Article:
THE RUST BELT tour of Bill Clinton and Albert Gore Jr. is a reminder that there's more to the Electoral College, despite what wise guys like me keep saying, than the South and the West.
If the Democrats are going to win the presidency in November they have to carry most of the states along the route of this week's bus-capade: New Jersey, Pennsylvania, West Virginia, Ohio, Kentucky, Indiana, Illinois and Missouri.
Those eight states have 117 electoral votes. The South has more (147), but the Rust Belt (that 117 plus Michigan's 18) is right up there in importance with the Plains-Mountains West, which has only 65 votes alone, and only 137 if you throw in the Pacific states.
Both parties have depended on a Rust Belt strategy in the past. In the 10 elections since the end of the war (WW II, the big one), the party that captured a majority of the eight states Clinton and Gore visited this week always won the election.
The big three states on the tour are Pennsylvania, Ohio and Illinois. They have 66 electoral votes, one more than the 13 Plains-Mountains states. As Pennsylvania-Ohio-Illinois go, so go the nation.
They tend to vote together. In the 23 presidential elections in this century, all three states voted the same way 15 times, and each time they did, the candidate they favored won. In the eight presidential years in which the states split 2-1, the candidate who carried two of the three states won seven times. Only in 1916 was a candidate (Woodrow Wilson) able to win with only one of these three states.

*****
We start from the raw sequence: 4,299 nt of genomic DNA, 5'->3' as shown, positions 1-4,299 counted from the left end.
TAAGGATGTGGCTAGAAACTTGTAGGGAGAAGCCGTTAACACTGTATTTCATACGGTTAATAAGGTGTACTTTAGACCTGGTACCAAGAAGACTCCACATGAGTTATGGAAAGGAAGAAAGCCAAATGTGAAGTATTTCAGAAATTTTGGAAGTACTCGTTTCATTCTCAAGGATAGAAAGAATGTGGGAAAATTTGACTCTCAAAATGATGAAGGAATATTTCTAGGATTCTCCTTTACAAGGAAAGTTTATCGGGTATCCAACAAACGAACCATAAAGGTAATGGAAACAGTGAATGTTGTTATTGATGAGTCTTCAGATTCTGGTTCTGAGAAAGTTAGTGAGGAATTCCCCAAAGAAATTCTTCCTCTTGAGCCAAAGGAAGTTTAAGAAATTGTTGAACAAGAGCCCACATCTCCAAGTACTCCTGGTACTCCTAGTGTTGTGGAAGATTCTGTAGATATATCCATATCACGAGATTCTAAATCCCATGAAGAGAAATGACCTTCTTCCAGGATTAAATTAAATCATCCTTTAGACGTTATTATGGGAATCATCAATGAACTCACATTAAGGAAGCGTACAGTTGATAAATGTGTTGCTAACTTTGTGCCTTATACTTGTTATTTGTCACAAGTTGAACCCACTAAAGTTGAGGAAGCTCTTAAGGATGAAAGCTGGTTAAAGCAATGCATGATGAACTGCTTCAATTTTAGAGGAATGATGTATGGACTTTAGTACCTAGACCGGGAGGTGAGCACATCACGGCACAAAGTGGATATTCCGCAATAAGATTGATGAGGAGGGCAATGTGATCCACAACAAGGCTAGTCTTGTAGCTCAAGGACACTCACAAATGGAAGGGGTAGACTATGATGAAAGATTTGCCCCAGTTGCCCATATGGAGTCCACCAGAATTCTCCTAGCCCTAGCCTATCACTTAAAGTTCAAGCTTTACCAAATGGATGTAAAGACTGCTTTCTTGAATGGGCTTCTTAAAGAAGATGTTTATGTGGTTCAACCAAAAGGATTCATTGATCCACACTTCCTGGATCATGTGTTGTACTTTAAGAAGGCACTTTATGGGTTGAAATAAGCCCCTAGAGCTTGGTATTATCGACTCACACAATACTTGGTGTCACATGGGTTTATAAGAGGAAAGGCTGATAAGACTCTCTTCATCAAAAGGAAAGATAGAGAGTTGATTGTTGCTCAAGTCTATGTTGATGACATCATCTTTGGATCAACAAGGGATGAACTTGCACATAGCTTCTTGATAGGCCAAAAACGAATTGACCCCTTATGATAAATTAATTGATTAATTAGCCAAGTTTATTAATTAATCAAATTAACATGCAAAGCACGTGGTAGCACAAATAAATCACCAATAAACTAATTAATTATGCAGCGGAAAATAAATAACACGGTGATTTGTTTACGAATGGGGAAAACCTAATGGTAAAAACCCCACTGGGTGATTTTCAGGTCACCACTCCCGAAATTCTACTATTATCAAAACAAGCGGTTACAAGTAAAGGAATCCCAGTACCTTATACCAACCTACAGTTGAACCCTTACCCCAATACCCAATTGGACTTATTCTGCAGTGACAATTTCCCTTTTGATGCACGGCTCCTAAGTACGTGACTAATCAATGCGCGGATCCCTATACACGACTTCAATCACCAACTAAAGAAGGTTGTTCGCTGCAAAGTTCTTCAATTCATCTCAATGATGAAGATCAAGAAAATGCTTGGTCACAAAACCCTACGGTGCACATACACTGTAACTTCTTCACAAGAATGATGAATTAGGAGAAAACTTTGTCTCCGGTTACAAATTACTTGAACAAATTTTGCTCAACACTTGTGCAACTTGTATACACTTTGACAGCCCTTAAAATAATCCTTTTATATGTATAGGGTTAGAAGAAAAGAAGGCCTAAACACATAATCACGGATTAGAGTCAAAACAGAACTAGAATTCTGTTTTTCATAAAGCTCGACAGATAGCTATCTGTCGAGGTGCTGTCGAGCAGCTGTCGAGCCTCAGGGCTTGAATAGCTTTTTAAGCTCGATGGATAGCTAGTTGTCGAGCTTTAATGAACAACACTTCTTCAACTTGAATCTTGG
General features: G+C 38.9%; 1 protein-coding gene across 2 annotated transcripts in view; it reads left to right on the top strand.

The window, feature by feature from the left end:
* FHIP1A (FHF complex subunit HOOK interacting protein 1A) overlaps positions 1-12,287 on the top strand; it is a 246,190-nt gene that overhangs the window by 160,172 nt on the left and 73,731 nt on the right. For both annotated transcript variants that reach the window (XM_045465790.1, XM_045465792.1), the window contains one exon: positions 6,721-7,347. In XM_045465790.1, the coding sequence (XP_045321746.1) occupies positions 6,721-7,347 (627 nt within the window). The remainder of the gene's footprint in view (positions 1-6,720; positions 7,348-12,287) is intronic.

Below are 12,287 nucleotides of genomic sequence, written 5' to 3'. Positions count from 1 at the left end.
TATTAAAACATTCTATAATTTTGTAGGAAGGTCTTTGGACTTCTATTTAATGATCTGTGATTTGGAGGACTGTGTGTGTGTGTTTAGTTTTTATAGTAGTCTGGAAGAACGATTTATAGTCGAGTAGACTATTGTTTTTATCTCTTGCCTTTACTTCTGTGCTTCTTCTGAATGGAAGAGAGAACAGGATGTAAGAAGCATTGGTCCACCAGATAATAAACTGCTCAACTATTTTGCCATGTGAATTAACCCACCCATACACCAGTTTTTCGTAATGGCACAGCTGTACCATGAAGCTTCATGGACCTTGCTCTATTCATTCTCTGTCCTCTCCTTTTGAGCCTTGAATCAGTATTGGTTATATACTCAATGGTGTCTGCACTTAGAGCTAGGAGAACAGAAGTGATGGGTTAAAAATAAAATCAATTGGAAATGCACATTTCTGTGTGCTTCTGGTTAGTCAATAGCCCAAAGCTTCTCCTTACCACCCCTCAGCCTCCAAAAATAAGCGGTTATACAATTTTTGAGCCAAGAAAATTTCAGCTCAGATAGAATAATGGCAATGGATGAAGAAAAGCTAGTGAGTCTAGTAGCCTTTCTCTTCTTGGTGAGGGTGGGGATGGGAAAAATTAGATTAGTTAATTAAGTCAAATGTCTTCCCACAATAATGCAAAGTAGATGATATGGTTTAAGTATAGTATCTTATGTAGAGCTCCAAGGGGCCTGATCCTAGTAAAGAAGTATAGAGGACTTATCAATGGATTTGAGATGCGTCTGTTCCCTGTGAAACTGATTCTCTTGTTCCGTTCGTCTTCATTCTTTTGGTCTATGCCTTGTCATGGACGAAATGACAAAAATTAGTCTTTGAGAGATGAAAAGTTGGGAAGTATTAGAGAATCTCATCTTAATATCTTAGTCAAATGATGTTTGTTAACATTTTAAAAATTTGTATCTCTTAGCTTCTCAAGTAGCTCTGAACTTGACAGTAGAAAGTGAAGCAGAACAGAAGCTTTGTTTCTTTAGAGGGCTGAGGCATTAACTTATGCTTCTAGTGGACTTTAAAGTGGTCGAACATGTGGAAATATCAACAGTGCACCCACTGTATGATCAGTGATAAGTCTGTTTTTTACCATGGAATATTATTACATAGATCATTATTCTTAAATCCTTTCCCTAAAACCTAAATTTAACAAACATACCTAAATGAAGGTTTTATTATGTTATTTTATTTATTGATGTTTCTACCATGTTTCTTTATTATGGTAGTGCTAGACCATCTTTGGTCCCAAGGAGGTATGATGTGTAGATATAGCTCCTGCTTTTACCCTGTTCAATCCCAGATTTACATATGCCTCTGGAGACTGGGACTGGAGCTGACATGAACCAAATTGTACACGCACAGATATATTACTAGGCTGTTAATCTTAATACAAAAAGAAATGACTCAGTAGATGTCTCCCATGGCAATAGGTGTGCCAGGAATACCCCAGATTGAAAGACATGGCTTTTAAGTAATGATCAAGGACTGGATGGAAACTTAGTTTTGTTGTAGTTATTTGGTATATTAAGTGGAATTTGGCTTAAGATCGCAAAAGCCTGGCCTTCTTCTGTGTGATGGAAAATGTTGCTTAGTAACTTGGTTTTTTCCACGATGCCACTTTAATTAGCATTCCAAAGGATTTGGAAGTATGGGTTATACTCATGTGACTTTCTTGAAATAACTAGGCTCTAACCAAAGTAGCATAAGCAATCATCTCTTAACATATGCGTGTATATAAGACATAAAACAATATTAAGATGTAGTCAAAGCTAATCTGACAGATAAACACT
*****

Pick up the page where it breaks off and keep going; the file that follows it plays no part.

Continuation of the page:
* * *
Some of the reporters who traveled with the Clintongoremobiles noted the tour had a feel of Hollywood about it. No wonder. A movie producer, Mort Engleberg ("Smokey and the Bandit") (no comment), and a film crew were along shooting commercials for the fall. He took the tour in advance, selecting stops which provided good backdrops.
In addition to being a good stage, the bus trip has generated a lot of favorable publicity and pumped up the morale of the candidates, their wives and their supporters. This is October fever. To have it in July is thought to be a good symptom.
Reports from the field suggested that there was almost a convention mood along the bus stops. That is, the crowds were already familiar with and converted to the ticket. A good sign of that is the way the crowds reacted to Gore's recycling of his Madison Square Garden acceptance speech.
You might remember that he employed a rhetorical device of repeating over and over about George Bush and Dan Quayle, "It is time for them to go." The New York crowd would join in. When he asked, "What time is it?" the delegates shouted, "It is time for them to go!"
Same thing on the bus trip through the Rust Belt. But not always. At a rally in Columbus, Ohio, when Gore said, "What time is it?" a man in the crowd shouted back: